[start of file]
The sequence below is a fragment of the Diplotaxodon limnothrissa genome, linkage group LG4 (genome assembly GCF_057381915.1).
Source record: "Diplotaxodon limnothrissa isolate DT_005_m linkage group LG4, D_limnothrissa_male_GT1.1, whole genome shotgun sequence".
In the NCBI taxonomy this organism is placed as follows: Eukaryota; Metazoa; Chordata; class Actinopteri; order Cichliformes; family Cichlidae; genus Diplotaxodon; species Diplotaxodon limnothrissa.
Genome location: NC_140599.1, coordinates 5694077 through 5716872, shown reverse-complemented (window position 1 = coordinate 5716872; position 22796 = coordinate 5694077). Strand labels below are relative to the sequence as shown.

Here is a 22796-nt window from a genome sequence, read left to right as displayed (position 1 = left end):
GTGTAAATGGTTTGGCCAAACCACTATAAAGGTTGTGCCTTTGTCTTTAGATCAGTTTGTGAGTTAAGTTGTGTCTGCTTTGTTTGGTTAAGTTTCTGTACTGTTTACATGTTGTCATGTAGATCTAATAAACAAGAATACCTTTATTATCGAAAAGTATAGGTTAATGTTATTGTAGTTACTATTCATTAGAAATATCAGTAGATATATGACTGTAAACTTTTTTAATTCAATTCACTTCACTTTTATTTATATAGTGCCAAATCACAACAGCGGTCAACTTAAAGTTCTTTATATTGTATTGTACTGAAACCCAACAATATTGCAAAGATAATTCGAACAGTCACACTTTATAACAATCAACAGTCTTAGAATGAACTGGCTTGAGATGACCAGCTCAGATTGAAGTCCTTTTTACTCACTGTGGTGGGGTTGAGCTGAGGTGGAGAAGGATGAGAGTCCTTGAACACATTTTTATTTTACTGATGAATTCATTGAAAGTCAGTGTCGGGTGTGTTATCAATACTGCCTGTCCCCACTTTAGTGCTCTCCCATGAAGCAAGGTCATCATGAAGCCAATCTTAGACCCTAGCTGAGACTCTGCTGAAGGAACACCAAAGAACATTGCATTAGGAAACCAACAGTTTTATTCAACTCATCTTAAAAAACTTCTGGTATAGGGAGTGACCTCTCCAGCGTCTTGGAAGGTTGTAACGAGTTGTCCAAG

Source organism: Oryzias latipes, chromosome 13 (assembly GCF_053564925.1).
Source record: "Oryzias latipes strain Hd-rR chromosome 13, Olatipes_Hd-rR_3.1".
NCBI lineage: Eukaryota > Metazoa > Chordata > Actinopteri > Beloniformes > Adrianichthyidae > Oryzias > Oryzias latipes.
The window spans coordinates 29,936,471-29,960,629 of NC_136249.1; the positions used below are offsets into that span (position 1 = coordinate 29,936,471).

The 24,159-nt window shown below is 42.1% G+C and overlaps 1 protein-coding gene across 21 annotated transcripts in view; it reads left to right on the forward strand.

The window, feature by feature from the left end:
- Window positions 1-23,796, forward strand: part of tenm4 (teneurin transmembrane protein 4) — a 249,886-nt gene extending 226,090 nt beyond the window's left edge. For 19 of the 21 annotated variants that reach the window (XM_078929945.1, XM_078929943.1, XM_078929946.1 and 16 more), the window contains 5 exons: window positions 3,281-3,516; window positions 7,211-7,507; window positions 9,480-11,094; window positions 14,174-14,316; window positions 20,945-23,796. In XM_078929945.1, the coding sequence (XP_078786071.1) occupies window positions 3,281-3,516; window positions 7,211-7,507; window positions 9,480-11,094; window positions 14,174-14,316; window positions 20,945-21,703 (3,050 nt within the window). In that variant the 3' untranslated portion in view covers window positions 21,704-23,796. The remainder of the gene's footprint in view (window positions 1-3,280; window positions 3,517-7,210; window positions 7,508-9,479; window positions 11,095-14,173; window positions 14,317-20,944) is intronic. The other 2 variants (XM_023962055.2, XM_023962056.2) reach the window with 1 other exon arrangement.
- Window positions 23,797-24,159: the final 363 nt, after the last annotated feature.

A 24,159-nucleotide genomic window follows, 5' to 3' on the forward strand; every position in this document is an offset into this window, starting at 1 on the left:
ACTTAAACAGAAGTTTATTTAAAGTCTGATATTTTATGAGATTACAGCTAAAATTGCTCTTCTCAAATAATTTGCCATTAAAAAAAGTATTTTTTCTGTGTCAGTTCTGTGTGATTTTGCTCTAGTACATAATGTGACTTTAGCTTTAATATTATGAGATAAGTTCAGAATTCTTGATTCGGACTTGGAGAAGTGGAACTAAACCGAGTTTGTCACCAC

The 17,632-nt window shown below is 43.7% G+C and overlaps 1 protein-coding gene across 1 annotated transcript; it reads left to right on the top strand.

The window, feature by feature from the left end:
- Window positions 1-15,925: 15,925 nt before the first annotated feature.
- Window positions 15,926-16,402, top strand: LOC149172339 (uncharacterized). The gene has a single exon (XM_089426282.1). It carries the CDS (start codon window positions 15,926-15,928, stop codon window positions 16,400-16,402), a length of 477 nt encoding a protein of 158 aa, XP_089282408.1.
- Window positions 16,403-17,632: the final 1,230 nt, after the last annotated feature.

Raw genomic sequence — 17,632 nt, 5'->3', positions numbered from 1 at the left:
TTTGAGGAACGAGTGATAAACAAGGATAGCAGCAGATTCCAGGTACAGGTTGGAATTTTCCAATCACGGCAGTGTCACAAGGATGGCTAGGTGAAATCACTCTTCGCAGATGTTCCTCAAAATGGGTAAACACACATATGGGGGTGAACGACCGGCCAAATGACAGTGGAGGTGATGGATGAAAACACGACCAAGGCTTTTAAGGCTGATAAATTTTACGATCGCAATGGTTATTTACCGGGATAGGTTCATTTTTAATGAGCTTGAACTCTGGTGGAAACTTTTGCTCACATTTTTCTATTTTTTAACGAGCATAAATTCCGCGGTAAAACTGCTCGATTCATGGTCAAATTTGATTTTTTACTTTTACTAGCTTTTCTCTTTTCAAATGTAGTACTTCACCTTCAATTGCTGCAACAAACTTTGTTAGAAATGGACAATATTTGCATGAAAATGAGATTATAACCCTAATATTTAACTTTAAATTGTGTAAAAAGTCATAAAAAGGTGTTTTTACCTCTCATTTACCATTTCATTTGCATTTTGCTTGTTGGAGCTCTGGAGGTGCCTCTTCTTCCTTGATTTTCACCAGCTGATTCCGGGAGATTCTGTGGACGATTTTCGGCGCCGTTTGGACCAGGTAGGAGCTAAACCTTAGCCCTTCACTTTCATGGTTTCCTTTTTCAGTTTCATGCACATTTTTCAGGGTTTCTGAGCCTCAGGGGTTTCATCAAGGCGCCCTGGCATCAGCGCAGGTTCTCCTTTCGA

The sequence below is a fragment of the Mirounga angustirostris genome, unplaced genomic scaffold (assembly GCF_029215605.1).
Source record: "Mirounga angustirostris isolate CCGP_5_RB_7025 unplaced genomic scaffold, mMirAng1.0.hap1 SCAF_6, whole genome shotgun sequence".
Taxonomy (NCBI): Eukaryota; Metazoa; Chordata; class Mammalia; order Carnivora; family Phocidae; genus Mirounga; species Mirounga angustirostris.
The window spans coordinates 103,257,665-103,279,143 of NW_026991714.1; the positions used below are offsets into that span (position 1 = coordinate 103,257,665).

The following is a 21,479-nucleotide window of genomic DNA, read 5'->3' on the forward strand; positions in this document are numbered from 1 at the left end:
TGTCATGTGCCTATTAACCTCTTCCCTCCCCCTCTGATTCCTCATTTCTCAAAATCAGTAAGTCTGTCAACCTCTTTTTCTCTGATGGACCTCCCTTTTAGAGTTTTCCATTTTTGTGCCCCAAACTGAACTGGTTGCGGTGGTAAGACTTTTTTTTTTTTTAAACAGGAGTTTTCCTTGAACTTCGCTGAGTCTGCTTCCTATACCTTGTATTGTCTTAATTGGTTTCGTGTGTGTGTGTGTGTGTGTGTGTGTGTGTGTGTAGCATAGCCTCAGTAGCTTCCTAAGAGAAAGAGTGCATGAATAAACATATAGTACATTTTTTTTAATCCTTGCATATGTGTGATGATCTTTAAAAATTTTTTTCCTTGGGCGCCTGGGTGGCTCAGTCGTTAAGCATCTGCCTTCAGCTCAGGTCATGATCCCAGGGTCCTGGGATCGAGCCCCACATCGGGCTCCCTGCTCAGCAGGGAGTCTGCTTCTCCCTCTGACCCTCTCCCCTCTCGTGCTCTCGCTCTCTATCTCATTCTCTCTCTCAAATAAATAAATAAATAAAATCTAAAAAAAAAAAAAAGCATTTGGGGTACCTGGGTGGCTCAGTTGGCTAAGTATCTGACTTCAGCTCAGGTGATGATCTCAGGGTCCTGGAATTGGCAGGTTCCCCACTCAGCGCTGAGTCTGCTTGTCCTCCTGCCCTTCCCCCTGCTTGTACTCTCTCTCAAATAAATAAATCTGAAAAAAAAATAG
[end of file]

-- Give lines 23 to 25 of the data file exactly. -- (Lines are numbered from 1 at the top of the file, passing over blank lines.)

TTTGAGGAACGAGTGATAAACAAGGATAGCAGCAGATTCCAGGTACAGGTTGGAATTTTCCAATCACGGCAGTGTCACAAGGATGGCTAGGTGAAATCACTCTTCGCAGATGTTCCTCAAAATGGGTAAACACACATATGGGGGTGAACGACCGGCCAAATGACAGTGGAGGTGATGGATGAAAACACGACCAAGGCTTTTAAGGCTGATAAATTTTACGATCGCAATGGTTATTTACCGGGATAGGTTCATTTTTAATGAGCTTGAACTCTGGTGGAAACTTTTGCTCACATTTTTCTATTTTTTAACGAGCATAAATTCCGCGGTAAAACTGCTCGATTCATGGTCAAATTTGATTTTTTACTTTTACTAGCTTTTCTCTTTTCAAATGTAGTACTTCACCTTCAATTGCTGCAACAAACTTTGTTAGAAATGGACAATATTTGCATGAAAATGAGATTATAACCCTAATATTTAACTTTAAATTGTGTAAAAAGTCATAAAAAGGTGTTTTTACCTCTCATTTACCATTTCATTTGCATTTTGCTTGTTGGAGCTCTGGAGGTGCCTCTTCTTCCTTGATTTTCACCAGCTGATTCCGGGAGATTCTGTGGACGATTTTCGGCGCCGTTTGGACCAGGTAGGAGCTAAACCTTAGCCCTTCACTTTCATGGTTTCCTTTTTCAGTTTCATGCACATTTTTCAGGGTTTCTGAGCCTCAGGGGTTTCATCAAGGCGCCCTGGCATCAGCGCAGGTTCTCCTTTCGA

The sequence below is a fragment of the Mirounga angustirostris genome, unplaced genomic scaffold (assembly GCF_029215605.1).
Source record: "Mirounga angustirostris isolate CCGP_5_RB_7025 unplaced genomic scaffold, mMirAng1.0.hap1 SCAF_6, whole genome shotgun sequence".